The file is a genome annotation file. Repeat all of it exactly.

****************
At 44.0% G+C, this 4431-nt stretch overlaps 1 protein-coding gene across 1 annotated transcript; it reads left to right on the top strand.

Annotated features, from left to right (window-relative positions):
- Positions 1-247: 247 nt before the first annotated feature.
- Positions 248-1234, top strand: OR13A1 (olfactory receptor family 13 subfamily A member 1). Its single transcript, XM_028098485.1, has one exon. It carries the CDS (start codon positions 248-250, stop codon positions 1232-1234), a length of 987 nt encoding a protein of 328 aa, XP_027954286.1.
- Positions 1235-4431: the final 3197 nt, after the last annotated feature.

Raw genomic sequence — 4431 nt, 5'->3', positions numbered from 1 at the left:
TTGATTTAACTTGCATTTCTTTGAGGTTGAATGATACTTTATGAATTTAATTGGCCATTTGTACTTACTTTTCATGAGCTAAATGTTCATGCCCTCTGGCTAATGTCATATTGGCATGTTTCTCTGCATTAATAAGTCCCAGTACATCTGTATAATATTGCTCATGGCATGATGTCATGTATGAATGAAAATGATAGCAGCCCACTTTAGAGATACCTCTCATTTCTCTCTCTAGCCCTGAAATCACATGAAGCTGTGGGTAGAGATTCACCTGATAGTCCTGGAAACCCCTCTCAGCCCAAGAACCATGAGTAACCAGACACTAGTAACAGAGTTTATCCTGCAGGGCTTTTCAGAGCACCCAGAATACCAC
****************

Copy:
At 44.0% G+C, this 4431-nt stretch overlaps 1 protein-coding gene across 1 annotated transcript; it reads left to right on the top strand.

Annotated features, from left to right (window-relative positions):
- Positions 1-247: 247 nt before the first annotated feature.
- Positions 248-1234, top strand: OR13A1 (olfactory receptor family 13 subfamily A member 1). Its single transcript, XM_028098485.1, has one exon. It carries the CDS (start codon positions 248-250, stop codon positions 1232-1234), a length of 987 nt encoding a protein of 328 aa, XP_027954286.1.
- Positions 1235-4431: the final 3197 nt, after the last annotated feature.

Raw genomic sequence — 4431 nt, 5'->3', positions numbered from 1 at the left:
TTGATTTAACTTGCATTTCTTTGAGGTTGAATGATACTTTATGAATTTAATTGGCCATTTGTACTTACTTTTCATGAGCTAAATGTTCATGCCCTCTGGCTAATGTCATATTGGCATGTTTCTCTGCATTAATAAGTCCCAGTACATCTGTATAATATTGCTCATGGCATGATGTCATGTATGAATGAAAATGATAGCAGCCCACTTTAGAGATACCTCTCATTTCTCTCTCTAGCCCTGAAATCACATGAAGCTGTGGGTAGAGATTCACCTGATAGTCCTGGAAACCCCTCTCAGCCCAAGAACCATGAGTAACCAGACACTAGTAACAGAGTTTATCCTGCAGGGCTTTTCAGAGCACCCAGAATACCAC